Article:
The Secret Pantry 1853-63, England

Original Only - Can be viewed at the Pipe & Glass

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Between 1853 and 1863 four volumes and seven pages of text went missing from a set of thirteen diaries written by a C.Dodgson, ripped out and discarded by unknown hands. The whereabouts of the missing pages remain a mystery but rumour has it that each page holds a secret, a secret that only reveals itself at the right place and time.

On the 1st March 2006 James and Kate stepped over the threshold of the Pipe & Glass to follow the dream of opening their own restaurant, steeped in history the building had been so neglected that some would say it's heart had left many years earlier but James and Kate could feel something else in the building, a stirring of something special, something that seemed to reach beyond the years into their hearts.

Many months of hard work passed until one night totally exhausted they were awoken by the distinct smell of baking and the gentle sound of a hand whisk. Leaping out of bed the noise stopped and the smell disappeared, had it been a dream? Maybe, but once or twice a week this would occur, always in the dead of night, always accompanied by the most fantastical smells but no amount of looking could uncover the cause of the noise and the delightful aroma of fresh baking.

The renovations continued unabated, finally reaching the upper levels and the removal of years of paint and wallpaper in what is now the private dining room to reveal a further mystery. Underneath the wallpaper on a disused chimney breast was a small recessed square, very much like a door with no discernible way of being opened.

In 2007 a small piece of brown paper fell from between the pages of a book from the Beverley Archives Department of the Town Council when it was moving to a new building. That small page was a forgotten recipe, a recipe for East Yorkshire Sugar Cakes. James was contacted to see what he thought about the recipe and it was bought back to the Pipe & Glass where it was easily translated apart from a few places where it referred to a half-hoof measurement, accompanying the recipe was an additional item, a very, very small ornate key.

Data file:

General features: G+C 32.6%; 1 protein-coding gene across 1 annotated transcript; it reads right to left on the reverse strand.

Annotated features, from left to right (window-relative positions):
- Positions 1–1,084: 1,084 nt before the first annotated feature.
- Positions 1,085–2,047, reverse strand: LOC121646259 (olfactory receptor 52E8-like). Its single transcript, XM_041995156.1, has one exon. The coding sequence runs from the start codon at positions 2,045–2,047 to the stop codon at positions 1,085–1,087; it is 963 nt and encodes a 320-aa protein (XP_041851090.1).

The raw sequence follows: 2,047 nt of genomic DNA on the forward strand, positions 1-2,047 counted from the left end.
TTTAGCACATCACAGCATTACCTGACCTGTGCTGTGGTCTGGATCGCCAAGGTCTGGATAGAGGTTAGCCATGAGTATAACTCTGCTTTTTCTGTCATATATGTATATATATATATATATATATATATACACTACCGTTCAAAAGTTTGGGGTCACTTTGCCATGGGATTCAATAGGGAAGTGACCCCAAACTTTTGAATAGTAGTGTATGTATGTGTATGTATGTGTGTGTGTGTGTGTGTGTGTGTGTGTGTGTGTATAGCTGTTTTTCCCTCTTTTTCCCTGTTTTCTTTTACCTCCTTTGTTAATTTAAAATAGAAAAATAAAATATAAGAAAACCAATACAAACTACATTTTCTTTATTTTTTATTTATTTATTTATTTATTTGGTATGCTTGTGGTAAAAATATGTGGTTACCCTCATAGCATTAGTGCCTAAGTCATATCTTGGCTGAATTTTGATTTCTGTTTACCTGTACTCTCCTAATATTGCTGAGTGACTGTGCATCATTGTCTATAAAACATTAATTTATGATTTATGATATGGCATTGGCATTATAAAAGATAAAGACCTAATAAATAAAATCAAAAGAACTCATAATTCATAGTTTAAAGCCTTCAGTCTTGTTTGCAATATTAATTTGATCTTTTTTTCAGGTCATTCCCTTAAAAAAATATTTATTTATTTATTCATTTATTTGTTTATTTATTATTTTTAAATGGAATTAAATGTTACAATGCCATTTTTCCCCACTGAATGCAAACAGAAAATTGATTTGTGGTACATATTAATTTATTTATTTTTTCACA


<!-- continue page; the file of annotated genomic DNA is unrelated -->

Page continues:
In 1822 a lady named Eliza Acton wanted to be a poet. To be a poet though you need a poets writing desk and that is just what she purchased, an ancient fold down bureau from a country estate auction and had it delivered home the very next day.

Eliza started to place all her writing equipment in the bureau but noticed that the left had drawer was prone to sticking but one good hard tug later the drawer flew open and a small square of paper dropped to the floor. Carefully she opened the paper square; concealed in its folds was a small ornate key, so small that it fitted no lock on the desk, the paper however was a recipe for jam tarts that used a unknown unit of measurement; the half-hoof.

A week later Eliza was sat one fine afternoon writing away when she noticed a small wisp of smoke rise up from behind the desk accompanied by the unmistakable smell of fresh baking. Fearing that the desk may be on fire,  immediately she starts searching for the cause finally pulling out the drawers in her search.